DIA Officials Watching Events Out Of San Francisco Closely
DENVER (CBS4) – Officials at Denver International Airport are keeping a close eye on the events out of San Francisco after the crash of Asiana Airlines Flight 214. DIA has dealt with its own crash landing that was not nearly as devastating, but certainly enlightening.
CBS4’s Jodi Brooks got to take a rare look inside the Operations and Communications Center and the Emergency Operations Center at DIA, where there is an incident command structure in place.
“Our general protocol is consistent with what you’d see in airports around the country,” said Ken Greene, Deputy Manager for Airport Operations.
But it’s disasters like the one in San Francisco that DIA officials expect to study.
“We as an airport, we will be in contact with them in the future, but we also know what it feels like and what they’re experiencing,” said Steve Lee, Director Of Operations Support.
On Dec. 20, 2008, Continental Flight 1404 veered off the runway and burst into flames shortly after takeoff. It was the worst crash since DIA opened in 1995. But despite the chilling images, all 110 passengers survived.
“On the Continental event that we had in 2008, there were a lot of questions. We did a lot of presentations around the country,” said Dan Sprinkle, Director of Airside Operations.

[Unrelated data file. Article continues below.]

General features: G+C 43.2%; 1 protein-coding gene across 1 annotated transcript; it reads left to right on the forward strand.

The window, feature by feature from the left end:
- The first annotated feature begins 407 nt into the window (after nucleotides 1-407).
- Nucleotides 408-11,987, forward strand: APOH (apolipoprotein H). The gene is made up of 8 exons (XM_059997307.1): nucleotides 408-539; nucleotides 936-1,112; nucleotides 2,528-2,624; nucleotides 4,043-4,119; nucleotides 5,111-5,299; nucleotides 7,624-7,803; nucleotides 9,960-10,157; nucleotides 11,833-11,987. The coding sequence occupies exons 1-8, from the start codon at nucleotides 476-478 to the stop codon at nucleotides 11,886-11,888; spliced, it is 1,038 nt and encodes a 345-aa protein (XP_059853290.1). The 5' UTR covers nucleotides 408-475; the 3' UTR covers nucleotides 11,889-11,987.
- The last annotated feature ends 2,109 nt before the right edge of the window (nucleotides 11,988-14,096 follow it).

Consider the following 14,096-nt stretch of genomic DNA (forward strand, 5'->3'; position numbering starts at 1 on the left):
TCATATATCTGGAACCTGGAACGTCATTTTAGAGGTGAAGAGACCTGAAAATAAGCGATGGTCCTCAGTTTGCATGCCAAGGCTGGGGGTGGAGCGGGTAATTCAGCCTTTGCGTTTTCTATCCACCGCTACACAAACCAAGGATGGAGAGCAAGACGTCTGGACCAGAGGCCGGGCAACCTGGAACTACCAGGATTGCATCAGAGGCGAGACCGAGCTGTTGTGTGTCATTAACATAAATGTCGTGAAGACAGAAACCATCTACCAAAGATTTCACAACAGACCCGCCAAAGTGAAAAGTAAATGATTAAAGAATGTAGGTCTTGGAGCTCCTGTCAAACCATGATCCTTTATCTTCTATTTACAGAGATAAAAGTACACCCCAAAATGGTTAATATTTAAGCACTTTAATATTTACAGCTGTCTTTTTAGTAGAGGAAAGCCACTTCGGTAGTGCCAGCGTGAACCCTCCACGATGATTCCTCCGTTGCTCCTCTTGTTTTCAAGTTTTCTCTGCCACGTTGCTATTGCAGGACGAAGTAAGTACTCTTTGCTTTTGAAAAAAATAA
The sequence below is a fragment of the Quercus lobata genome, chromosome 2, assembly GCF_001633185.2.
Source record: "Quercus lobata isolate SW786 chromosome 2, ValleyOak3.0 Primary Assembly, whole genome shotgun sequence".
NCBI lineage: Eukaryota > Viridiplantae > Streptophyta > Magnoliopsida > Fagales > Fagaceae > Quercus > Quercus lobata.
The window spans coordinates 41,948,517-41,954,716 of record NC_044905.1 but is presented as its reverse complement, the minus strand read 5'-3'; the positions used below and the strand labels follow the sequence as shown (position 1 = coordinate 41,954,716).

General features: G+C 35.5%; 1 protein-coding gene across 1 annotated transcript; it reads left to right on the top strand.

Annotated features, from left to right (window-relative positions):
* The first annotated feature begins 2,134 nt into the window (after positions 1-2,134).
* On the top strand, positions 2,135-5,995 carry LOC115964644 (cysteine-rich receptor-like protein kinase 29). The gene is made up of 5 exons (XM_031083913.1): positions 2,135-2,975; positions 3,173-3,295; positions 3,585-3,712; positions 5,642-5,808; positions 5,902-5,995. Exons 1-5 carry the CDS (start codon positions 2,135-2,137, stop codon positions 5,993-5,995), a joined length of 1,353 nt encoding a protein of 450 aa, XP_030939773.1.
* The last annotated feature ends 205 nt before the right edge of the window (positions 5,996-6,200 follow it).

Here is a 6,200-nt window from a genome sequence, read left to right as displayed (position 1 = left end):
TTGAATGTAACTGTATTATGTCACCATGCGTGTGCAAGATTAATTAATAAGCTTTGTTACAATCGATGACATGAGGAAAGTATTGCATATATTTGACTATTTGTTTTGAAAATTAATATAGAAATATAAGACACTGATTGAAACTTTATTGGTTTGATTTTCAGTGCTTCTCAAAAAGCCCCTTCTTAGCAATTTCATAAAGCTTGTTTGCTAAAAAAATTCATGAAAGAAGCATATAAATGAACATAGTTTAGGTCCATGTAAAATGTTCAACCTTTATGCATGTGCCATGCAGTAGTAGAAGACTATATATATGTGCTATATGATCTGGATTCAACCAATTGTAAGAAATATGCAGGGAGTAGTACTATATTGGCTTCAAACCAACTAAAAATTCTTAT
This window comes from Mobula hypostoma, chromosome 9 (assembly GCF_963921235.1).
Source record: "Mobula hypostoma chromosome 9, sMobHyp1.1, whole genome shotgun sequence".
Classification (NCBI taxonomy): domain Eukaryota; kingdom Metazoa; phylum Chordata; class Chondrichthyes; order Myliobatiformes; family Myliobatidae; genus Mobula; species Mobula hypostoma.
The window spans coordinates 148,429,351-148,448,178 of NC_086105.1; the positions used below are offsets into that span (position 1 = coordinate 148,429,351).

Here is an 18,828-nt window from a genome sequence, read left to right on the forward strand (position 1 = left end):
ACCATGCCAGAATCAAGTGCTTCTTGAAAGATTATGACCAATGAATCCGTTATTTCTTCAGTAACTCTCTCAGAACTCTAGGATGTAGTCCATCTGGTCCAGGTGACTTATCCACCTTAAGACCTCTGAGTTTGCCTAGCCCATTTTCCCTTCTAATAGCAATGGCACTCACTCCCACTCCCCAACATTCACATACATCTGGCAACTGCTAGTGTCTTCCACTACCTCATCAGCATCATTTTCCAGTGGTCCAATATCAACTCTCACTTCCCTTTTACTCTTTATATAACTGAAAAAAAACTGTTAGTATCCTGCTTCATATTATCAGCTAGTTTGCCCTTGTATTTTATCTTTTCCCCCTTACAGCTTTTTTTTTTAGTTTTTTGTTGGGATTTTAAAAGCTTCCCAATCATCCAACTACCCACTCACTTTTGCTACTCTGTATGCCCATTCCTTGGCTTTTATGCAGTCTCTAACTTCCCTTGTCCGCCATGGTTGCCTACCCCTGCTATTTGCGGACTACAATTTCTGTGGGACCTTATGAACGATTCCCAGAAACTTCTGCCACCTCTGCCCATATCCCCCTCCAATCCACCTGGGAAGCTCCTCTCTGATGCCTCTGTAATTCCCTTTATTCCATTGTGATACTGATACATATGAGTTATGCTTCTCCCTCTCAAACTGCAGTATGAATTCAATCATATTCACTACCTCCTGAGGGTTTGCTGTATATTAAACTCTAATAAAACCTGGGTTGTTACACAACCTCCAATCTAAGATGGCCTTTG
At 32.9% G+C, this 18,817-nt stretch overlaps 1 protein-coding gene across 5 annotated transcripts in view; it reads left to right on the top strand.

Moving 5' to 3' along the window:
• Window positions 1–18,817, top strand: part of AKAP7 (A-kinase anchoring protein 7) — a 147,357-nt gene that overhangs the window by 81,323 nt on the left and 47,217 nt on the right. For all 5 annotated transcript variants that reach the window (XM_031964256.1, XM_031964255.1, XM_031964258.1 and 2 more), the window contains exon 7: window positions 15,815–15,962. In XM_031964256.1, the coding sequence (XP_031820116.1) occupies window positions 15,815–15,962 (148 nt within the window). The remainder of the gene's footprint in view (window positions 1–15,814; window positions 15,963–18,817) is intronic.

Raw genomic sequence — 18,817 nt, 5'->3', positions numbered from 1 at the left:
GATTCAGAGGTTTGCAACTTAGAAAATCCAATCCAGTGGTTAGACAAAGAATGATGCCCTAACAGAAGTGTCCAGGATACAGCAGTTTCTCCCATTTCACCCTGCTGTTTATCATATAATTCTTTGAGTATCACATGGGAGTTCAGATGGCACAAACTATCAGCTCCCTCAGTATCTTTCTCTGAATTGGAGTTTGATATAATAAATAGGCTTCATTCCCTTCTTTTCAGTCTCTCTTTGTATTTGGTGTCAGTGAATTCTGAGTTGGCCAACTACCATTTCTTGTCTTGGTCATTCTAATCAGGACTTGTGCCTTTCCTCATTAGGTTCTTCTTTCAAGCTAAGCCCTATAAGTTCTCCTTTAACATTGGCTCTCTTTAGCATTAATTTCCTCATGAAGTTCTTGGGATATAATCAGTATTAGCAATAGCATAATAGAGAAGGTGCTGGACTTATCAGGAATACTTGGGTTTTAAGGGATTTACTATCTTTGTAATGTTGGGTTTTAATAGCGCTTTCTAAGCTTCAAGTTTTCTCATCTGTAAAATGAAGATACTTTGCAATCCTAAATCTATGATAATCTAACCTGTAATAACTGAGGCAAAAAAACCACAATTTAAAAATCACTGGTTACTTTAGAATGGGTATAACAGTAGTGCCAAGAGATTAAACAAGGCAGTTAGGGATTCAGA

The Federal Aviation Administration provides a basic foundation of safety through its regulations. Airports then build safety measures from there.
“We network, we talk, we share, we attend conferences,” Greene said.
Hundreds of first responders work at DIA and train continuously. They now are watching closely on the developments in San Francisco.
“We definitely have a keen interest,” said Training Chief Randy Stewart with the DIA Denver Fire Department.
Insights are not expected soon.
“If there’s anything to learn from it, we’ll find out in months and maybe even a year or more to come,” Lee said.
Airport officials said each airport has its own internal plans. Those fine details are one thing DIA officials are anxious to examine.